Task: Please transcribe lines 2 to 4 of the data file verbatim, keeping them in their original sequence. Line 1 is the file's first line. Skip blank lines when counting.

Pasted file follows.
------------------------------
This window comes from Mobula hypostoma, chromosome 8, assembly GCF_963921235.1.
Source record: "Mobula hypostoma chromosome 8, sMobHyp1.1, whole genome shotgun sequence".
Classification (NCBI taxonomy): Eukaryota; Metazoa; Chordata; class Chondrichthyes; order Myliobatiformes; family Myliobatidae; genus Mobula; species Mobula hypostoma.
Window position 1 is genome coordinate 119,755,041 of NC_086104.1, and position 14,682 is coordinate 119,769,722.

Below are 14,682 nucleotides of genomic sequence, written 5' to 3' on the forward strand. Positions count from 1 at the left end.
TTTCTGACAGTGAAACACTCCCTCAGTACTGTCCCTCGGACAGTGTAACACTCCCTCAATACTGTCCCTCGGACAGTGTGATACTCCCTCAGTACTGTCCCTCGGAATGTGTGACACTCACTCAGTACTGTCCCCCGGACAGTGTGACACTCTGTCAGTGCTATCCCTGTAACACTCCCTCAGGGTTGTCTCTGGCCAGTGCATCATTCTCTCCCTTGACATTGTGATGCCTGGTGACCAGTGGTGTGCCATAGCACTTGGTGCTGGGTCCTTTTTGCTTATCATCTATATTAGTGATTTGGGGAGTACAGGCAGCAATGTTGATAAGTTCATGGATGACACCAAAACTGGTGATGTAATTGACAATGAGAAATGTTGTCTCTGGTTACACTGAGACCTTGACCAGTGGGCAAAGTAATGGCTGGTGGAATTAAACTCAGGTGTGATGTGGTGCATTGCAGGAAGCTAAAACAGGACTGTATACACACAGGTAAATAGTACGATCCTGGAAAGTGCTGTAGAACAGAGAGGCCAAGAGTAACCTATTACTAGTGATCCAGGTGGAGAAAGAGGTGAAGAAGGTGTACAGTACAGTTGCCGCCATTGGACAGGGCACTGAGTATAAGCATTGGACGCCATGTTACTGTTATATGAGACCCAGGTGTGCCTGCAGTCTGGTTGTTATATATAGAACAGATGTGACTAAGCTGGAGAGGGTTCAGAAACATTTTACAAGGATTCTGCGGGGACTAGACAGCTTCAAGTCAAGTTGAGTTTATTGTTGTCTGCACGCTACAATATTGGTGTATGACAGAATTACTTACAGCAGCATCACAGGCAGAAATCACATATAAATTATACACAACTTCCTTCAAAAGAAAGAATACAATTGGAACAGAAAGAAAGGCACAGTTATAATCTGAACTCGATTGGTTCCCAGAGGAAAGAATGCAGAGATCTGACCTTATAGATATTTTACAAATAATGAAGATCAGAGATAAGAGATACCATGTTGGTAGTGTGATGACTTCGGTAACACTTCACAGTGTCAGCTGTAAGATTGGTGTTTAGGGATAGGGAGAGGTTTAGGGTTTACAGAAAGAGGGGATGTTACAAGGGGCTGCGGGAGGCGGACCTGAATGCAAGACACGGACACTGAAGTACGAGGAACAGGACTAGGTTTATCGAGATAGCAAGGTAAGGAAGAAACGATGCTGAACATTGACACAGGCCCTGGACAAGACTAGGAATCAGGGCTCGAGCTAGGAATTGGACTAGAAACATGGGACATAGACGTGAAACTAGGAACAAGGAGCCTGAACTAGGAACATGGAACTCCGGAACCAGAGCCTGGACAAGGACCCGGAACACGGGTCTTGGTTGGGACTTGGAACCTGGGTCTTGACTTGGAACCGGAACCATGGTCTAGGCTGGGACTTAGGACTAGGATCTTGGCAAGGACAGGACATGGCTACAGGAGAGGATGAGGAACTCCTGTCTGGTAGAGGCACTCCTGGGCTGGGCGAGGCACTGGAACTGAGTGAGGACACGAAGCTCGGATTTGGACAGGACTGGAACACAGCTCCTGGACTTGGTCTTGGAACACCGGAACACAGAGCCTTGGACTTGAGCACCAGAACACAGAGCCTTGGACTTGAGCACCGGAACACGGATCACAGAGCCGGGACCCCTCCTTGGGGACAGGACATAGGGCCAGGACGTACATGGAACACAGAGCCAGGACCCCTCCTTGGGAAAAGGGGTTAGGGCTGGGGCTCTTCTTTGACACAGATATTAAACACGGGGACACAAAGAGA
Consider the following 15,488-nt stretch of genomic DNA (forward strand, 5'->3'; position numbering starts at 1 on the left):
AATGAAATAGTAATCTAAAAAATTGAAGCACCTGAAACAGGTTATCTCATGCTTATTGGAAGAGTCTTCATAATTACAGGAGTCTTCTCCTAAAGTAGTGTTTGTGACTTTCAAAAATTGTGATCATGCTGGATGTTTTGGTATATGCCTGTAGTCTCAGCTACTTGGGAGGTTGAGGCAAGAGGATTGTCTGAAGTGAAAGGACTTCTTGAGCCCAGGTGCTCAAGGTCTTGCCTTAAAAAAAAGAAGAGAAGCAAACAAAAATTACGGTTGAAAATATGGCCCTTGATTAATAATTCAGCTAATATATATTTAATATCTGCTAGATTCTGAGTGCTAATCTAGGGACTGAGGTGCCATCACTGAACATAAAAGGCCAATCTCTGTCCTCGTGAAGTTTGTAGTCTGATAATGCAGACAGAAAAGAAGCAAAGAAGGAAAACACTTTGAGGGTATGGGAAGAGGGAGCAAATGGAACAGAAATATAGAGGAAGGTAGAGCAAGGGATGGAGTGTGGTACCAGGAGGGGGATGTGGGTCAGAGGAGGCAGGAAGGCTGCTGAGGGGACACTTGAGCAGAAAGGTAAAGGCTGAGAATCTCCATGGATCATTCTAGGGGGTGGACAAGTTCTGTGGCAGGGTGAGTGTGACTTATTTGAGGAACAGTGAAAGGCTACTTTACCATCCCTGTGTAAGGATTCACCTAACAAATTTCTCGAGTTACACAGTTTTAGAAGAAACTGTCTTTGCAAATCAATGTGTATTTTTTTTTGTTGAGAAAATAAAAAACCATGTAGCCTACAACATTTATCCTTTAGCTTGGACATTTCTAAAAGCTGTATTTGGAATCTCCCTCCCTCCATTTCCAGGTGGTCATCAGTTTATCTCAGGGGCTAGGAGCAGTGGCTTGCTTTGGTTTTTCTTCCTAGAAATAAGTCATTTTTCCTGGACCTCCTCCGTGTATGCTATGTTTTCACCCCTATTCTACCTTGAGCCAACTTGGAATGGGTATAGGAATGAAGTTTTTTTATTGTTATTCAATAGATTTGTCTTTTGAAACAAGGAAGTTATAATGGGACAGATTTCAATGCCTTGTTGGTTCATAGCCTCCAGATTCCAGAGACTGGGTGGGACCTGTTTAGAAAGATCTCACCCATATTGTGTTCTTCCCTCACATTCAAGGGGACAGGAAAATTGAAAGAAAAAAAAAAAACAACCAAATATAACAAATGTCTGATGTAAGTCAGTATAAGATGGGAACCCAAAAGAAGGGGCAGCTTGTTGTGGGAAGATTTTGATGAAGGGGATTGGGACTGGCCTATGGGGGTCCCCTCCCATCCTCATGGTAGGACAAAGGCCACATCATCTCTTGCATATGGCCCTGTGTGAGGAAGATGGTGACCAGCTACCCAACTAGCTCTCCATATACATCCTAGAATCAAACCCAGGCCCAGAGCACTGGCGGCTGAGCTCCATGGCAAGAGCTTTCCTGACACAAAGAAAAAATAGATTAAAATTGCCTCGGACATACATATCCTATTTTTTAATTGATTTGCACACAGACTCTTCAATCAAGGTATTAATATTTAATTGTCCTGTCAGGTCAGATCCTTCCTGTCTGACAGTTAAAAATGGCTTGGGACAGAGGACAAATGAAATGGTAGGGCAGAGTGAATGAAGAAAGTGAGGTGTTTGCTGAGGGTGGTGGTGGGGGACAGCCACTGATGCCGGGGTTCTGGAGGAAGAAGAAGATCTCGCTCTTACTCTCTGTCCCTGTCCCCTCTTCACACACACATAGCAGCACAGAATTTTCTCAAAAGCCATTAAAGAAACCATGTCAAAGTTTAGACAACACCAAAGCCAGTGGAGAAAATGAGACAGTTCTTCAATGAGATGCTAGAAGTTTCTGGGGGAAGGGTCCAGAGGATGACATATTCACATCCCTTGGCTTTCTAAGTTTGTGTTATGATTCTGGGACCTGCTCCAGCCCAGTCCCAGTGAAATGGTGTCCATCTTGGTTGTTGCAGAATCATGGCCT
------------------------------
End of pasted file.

Source record: "Mobula hypostoma chromosome 8, sMobHyp1.1, whole genome shotgun sequence".
Classification (NCBI taxonomy): Eukaryota; Metazoa; Chordata; class Chondrichthyes; order Myliobatiformes; family Myliobatidae; genus Mobula; species Mobula hypostoma.
Window position 1 is genome coordinate 119,755,041 of NC_086104.1, and position 14,682 is coordinate 119,769,722.